The following deadlines are appropriate to cases at the investigation stage (counting day one as the day of receipt, or the next working day if the complaint was received on a weekend or public holiday):
- complaints must be acknowledged within three working days
- a full response to the complaint should be provided as soon as possible but not later than 20 working days from the time the complaint was received for investigation.
Extension to the timeline
Not all investigations will be able to meet this deadline. For example, some complaints are so complex that they require careful consideration and detailed investigation beyond the 20-working day timeline. It is important to be realistic and clear with the customer about timeframes, and to advise them early if we think it will not be possible to meet the 20-day timeframe, and why. We should bear in mind that extended delays may have a detrimental effect on the customer.
Any extension must be approved by an appropriate manager. We will keep the customer and any member/s of staff complained about updated on the reason for the delay and give them a revised timescale for completion. We will contact the customer and any member/s of staff complained about at least once every 20 working days to update them on the progress of the investigation.
The reasons for an extension might include the following:
- essential accounts or statements, crucial to establishing the circumstances of the case, are needed from staff, customers, or others but the person is not available because of long-term sickness or leave
- we cannot obtain further essential information within normal timescales; or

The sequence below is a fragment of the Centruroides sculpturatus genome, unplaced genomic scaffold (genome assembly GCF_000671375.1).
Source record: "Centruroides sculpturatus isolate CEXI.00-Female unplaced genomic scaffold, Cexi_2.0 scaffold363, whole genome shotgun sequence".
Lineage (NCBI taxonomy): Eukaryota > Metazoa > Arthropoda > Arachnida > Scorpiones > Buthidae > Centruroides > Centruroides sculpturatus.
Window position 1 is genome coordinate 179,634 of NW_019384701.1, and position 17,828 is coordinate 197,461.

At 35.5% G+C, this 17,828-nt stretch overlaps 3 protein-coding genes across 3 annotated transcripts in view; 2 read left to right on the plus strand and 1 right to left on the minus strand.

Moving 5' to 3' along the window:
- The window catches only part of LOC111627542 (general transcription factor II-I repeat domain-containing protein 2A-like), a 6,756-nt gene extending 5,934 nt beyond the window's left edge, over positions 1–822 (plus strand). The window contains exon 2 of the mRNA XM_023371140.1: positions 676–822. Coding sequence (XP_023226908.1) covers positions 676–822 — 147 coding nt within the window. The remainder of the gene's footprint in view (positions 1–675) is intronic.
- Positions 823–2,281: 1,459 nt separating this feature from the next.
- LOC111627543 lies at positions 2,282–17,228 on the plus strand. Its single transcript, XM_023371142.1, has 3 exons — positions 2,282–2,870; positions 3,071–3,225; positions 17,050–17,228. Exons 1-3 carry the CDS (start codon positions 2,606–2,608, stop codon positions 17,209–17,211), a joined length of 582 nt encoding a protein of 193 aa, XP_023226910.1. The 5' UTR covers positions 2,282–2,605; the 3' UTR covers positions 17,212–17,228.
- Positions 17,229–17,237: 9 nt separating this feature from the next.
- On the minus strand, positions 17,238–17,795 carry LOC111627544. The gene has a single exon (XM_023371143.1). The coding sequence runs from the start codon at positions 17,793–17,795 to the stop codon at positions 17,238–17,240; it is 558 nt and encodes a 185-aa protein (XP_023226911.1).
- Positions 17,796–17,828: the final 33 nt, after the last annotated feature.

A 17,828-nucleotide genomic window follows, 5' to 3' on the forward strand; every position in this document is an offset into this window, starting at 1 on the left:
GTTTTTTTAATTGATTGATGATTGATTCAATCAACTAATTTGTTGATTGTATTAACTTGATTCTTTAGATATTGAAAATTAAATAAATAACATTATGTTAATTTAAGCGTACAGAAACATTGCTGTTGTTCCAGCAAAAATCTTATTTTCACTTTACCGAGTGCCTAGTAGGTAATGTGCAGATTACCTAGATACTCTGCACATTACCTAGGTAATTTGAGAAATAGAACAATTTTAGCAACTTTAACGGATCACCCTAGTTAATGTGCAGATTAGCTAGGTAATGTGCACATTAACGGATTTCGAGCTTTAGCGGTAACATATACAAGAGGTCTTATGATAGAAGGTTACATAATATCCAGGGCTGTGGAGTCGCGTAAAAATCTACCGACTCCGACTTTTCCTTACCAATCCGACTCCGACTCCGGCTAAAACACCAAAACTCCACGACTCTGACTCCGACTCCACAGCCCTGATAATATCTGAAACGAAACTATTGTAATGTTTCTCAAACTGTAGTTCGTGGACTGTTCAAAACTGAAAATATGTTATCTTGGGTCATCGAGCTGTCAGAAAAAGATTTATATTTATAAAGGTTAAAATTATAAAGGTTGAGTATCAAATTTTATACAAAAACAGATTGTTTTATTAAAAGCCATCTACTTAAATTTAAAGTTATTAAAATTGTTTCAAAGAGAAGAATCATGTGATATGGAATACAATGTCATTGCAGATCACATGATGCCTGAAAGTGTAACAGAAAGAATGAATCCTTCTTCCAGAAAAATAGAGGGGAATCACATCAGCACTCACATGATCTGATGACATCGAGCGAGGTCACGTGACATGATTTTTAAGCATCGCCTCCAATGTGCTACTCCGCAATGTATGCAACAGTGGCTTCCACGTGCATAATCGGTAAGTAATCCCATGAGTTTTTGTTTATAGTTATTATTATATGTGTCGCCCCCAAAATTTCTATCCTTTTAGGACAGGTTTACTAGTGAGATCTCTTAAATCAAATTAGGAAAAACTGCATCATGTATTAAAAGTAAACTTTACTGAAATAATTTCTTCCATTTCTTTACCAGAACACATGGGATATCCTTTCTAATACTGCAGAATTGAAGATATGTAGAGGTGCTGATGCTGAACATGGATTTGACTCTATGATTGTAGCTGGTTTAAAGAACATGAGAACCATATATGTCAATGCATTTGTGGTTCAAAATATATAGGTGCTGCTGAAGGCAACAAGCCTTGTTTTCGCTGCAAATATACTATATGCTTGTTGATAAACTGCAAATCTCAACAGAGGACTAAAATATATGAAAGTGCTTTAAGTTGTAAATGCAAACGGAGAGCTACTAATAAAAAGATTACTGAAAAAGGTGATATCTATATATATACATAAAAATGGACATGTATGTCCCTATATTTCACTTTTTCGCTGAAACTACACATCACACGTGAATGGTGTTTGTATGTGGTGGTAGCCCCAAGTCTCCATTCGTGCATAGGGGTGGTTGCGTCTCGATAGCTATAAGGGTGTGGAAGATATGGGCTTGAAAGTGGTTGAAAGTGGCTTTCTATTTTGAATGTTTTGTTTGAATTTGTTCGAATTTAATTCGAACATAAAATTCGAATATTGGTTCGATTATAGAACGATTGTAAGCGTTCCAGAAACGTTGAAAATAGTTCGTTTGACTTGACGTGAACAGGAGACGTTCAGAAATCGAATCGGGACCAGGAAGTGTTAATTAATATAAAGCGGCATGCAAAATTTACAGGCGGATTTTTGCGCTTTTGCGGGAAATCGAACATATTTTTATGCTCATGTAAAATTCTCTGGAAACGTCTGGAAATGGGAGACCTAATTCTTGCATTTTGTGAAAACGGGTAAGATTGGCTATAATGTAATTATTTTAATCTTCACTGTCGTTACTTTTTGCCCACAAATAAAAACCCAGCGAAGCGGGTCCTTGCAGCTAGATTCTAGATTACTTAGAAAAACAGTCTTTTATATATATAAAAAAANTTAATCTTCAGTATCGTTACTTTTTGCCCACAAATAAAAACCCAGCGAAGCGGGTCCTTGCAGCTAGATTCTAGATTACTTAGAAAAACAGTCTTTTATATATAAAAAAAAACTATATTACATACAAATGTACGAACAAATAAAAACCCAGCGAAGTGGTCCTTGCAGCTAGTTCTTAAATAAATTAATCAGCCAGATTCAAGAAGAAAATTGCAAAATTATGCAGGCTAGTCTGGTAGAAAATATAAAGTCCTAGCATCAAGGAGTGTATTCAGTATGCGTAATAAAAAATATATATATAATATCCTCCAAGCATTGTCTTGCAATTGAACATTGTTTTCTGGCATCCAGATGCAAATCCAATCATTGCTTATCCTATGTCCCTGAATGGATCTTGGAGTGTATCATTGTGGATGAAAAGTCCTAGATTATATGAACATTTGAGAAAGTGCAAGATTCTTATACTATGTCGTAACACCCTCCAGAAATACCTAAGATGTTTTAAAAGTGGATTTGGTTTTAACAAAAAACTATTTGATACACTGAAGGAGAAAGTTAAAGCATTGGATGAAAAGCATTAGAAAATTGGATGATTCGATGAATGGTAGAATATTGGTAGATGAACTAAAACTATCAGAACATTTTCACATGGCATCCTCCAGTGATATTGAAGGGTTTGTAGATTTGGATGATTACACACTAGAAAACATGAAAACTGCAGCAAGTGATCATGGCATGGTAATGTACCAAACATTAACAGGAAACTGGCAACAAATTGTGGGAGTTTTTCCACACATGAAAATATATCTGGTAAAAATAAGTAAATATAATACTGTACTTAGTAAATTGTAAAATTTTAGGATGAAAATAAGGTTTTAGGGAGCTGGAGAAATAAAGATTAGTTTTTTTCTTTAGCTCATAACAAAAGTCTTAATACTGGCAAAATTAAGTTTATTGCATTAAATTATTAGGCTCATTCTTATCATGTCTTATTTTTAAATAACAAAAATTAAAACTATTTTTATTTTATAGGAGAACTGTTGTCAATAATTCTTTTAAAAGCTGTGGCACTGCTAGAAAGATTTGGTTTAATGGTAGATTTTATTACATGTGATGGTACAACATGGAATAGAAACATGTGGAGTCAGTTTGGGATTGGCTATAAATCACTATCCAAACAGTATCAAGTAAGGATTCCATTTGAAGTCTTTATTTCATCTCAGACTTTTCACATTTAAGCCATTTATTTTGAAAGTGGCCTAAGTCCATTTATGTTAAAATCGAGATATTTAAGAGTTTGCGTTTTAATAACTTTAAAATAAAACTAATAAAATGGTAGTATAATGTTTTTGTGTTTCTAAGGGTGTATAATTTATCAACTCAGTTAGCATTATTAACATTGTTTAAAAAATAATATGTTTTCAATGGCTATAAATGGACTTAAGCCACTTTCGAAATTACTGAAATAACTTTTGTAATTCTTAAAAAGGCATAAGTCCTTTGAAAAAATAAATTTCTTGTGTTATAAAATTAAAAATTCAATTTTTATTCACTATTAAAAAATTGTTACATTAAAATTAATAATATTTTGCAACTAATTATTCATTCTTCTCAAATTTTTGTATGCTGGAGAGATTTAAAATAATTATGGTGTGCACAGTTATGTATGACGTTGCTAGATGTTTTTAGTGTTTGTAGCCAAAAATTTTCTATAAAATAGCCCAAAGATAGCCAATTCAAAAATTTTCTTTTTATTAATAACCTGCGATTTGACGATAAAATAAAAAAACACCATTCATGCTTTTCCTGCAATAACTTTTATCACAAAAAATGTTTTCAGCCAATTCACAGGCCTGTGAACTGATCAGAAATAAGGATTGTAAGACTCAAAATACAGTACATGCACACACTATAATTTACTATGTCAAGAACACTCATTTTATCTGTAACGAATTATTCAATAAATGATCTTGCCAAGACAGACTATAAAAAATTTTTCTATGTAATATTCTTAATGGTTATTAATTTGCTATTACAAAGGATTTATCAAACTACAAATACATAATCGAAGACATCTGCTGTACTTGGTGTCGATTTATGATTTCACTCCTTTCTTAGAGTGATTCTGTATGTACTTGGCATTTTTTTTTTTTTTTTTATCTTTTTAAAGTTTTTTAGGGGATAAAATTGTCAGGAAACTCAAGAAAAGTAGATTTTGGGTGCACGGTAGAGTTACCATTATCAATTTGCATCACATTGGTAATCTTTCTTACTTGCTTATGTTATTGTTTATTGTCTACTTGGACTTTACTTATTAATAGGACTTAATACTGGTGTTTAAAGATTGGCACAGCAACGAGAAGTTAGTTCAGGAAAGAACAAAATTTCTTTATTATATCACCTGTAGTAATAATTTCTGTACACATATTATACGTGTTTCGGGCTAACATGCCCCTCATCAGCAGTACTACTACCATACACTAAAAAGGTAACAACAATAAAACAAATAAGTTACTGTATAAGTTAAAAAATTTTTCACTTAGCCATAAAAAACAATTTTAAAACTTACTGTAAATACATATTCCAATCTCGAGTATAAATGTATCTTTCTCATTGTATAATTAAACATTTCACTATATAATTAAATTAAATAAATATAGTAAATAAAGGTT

- the customer has agreed to alternative complaint resolution approaches as a potential route for resolution.
These are only a few examples, and we will judge the matter in relation to each complaint. However, an extension would be the exception. Appendix 1 provides further information on timelines.
Closing the complaint at the investigation stage
The response to the complaint should be in writing (or by the customer’s preferred method of contact) and must be signed off by a manager or officer who is empowered to provide the final response on behalf of EIJB.
We will tell the customer the outcome of the complaint (whether it is resolved, upheld, partially upheld, or not upheld). The quality of the complaint response is particularly important and in terms of good practice should:
- be clear and easy to understand, written in a way that is person-centred and non-confrontational
- avoid technical terms, but where these must be used, an explanation of the term should be provided
- address all the issues raised and demonstrate that each element has been fully and fairly investigated
- include an apology where things have gone wrong (this is different to an expression of empathy.
- highlight any area of disagreement and explain why no further action can be taken
- indicate that a named member of staff is available to clarify any aspect of the letter, and
- indicate that if they are not satisfied with the outcome of the local process, they may seek a review by the SPSO.
Where a complaint has been resolved, the response does not need to provide a decision on all points of complaint but should instead confirm the resolution agreed.